Thunder 1929

Thunder_film[1]

This long lost, silent picture has a family connection. Starring Lon Chaney (The Man of a Thousand Faces), it was filmed on the Chicago & North Western Railroad near Green Bay, Wisconsin.  My namesake Great-Grandfather, Lindsay “Len” Pruner was a C&NW trainmaster and engineer who worked with Lon Chaney as a technical advisor.

Lon Chaney on IMDb
http://www.imdb.com/name/nm0151606/

See what IMDb has to say about “Thunder – 1929”
http://www.imdb.com/title/tt0020498/

Unfortunately, Thunder 1929 is one of Lon Chaney’s “lost” movies with only a few minutes of footage surviving. Even worse,  Lon Chaney passed away shortly thereafter due to “too much smoking”. It was his last silent film.

“Thunder on the C&NW” was an article in the Summer 1983 issue of North Western Lines magazine written by my father, Philip B. Korst  about the making of this movie. It is available for purchase on CD from the C&NW Historical Society.
http://www.cnwhs.org/shopping/product_info.php?products_id=224

Thunder_film2[1]

Lon Chaney (left) shakes Lindsay Pruner’s hand in front of a C&NW locomotive

Thunder_film3[1]

Lon Chaney (center) and my Great-Grandfather Pruner (far left)

If you have ANY information about this movie, please contact me at:
Lindsay.Korst@gmail.com.

Advertisements

About Lindsay Korst

Webmaster, Blogmaster, Ferroequinologist - Lindsay Korst works part-time for a nationwide home improvement center after a 20+ year career supporting computer users. A resident of the Seattle area since 1976, he has had a life-long interest in railroads, particularly those in the Pacific Northwest. He is an enthusiastic participant in the Great Northern Railway Historical Society. He and his wife reside in Redmond, Washington.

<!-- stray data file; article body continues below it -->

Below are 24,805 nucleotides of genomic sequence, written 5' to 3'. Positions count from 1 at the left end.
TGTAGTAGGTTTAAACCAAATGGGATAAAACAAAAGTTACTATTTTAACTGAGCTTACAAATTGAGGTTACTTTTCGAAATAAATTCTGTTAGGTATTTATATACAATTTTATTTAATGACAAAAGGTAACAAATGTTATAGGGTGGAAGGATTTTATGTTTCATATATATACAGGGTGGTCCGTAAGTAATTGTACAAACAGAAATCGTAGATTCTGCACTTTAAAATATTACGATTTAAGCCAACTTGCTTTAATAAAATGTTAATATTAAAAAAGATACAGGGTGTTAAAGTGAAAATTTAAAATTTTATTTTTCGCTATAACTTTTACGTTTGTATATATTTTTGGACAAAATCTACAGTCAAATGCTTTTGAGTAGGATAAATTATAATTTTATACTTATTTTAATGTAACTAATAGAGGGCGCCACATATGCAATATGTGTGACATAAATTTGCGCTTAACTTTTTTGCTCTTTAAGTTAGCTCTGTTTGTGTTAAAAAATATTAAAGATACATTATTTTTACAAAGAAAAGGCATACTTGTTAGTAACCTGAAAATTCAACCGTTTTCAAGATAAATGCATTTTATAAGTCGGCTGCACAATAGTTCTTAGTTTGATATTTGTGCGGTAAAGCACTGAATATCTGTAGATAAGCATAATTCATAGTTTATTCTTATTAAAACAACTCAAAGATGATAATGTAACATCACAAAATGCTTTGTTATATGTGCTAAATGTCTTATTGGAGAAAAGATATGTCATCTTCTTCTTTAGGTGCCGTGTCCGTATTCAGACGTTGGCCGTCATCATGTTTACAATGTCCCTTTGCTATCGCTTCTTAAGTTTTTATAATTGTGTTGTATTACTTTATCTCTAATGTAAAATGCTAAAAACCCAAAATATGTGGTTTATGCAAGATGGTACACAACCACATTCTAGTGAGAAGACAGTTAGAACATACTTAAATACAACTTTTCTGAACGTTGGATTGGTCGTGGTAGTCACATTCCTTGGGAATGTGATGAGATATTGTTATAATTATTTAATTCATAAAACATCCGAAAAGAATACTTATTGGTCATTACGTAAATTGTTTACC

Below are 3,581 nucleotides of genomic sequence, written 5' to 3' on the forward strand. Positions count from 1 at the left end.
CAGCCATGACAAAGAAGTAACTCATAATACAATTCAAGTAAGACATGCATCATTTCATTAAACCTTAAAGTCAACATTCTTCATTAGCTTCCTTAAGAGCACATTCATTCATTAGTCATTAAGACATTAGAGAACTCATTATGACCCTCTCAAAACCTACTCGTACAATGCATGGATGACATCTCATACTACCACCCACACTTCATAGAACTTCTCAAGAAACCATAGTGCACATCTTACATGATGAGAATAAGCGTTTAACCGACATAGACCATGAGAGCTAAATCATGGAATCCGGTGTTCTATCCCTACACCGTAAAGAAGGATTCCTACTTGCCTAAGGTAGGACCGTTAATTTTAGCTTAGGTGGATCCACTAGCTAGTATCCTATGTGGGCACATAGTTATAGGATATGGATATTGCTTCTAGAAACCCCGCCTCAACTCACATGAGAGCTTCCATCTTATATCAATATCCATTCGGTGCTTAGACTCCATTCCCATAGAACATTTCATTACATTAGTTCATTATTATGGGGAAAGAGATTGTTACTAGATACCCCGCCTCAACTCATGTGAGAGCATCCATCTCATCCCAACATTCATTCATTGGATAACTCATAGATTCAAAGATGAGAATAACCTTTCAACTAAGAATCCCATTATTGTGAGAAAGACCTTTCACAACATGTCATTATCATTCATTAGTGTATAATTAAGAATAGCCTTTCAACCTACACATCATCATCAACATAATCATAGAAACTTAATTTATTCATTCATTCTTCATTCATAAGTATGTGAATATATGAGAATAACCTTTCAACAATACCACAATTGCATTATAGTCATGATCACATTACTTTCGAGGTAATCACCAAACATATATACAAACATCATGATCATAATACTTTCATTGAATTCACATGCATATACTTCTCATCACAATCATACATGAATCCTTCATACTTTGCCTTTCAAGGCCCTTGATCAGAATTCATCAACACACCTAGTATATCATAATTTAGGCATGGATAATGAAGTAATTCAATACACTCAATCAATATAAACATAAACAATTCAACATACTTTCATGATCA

This entry was posted in Uncategorized and tagged , , , , , . Bookmark the permalink.

One Response to Thunder 1929

  1. Paul C. says:

    Nice article, I didn’t know many of the details, especially the information about your great-grandfather. I’ll consider ordering the article.

    It’s remarkable that the only two know surviving fragments of the film both came to light in the late 1990s, from independent sources. Perhaps someday a print will surface, but it becomes less likely with each passing year.

    Like

Leave a Reply

Fill in your details below or click an icon to log in:

WordPress.com Logo

You are commenting using your WordPress.com account. Log Out / Change )

Twitter picture

You are commenting using your Twitter account. Log Out / Change )

Facebook photo

You are commenting using your Facebook account. Log Out / Change )

Google+ photo

You are commenting using your Google+ account. Log Out / Change )

Connecting to %s